• Strength training is only for athletes: “Many people falsely believe that structured strength training is only for athletes. In fact, strength training is considered to be one of the most important activities that one can do as they age. The overall health benefits of engaging in strength training have been shown to be significant.”
  • Strength training is synonymous with bodybuilding: When you mention strength training many people immediately picture the sport of bodybuilding. Professor Haff says.

“While bodybuilding is an interesting sport, it is not truly a representation of performance or health-based strength and conditioning. When employed to enhance performance or improve health and wellness the main aim of strength training is not to simply maximise muscle mass. Instead, the goals are to increase strength in a way that improve movement competency and to improve the function of the skeletal muscle.”

  • Not everyone can participate in strength training: “Some people think strength training is not for everyone. However, in reality the beauty of strength training is that it is highly individualised, and everyone can get the benefits of participating in a strength and conditioning program. The trick is to focus on improvement and not comparing yourself with others.”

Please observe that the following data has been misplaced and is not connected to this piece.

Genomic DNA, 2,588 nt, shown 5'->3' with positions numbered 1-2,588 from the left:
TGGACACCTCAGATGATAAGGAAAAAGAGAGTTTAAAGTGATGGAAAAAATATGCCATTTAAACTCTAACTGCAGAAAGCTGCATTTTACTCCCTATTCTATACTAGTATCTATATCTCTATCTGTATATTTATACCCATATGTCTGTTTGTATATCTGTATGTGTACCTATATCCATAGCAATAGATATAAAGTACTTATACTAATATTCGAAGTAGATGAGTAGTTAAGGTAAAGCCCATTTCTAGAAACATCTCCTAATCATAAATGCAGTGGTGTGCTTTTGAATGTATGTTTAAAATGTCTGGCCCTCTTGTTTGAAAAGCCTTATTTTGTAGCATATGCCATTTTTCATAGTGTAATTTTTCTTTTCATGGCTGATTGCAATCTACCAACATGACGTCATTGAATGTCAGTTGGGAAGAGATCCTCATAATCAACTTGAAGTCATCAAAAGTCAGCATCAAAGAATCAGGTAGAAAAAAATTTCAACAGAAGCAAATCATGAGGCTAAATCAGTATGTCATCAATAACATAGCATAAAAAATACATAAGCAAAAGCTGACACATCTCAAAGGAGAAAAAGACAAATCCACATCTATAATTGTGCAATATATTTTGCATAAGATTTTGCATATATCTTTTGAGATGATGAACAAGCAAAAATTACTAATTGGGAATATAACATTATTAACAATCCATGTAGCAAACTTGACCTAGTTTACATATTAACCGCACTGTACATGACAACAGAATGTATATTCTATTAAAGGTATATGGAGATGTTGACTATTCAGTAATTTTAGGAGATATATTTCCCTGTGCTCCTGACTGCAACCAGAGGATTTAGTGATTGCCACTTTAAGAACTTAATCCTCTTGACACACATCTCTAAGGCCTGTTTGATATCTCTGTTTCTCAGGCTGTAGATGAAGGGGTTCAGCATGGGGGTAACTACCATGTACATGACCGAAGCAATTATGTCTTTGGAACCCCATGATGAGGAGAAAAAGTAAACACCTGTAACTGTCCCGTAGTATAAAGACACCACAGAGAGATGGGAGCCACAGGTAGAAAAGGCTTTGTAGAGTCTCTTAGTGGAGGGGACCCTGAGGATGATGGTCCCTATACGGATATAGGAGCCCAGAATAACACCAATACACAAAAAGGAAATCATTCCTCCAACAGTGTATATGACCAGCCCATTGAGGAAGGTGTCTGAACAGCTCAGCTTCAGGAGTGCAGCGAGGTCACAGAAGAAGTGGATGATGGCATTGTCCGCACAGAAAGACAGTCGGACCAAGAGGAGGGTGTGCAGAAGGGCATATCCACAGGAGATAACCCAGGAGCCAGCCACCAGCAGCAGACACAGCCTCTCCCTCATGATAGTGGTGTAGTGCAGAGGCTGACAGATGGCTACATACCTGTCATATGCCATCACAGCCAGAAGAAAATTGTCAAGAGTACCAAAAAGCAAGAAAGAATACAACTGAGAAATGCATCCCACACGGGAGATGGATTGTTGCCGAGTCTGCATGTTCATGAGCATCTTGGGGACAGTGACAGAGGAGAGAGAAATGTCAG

• Strength and conditioning is too time consuming: One of the biggest excuses that we see is that people state they simply do not have time to participate in strength and conditioning activities,” Professor Haff says.

“The reality is that significant health and wellness benefits can be achieved in participating in these activities for as little as one hour a day five to six days per week. Considering the fact that the average person spends 144 minutes a day on social media, it is clear that there is time available within one’s day that can be used to perform strength and conditioning activities.”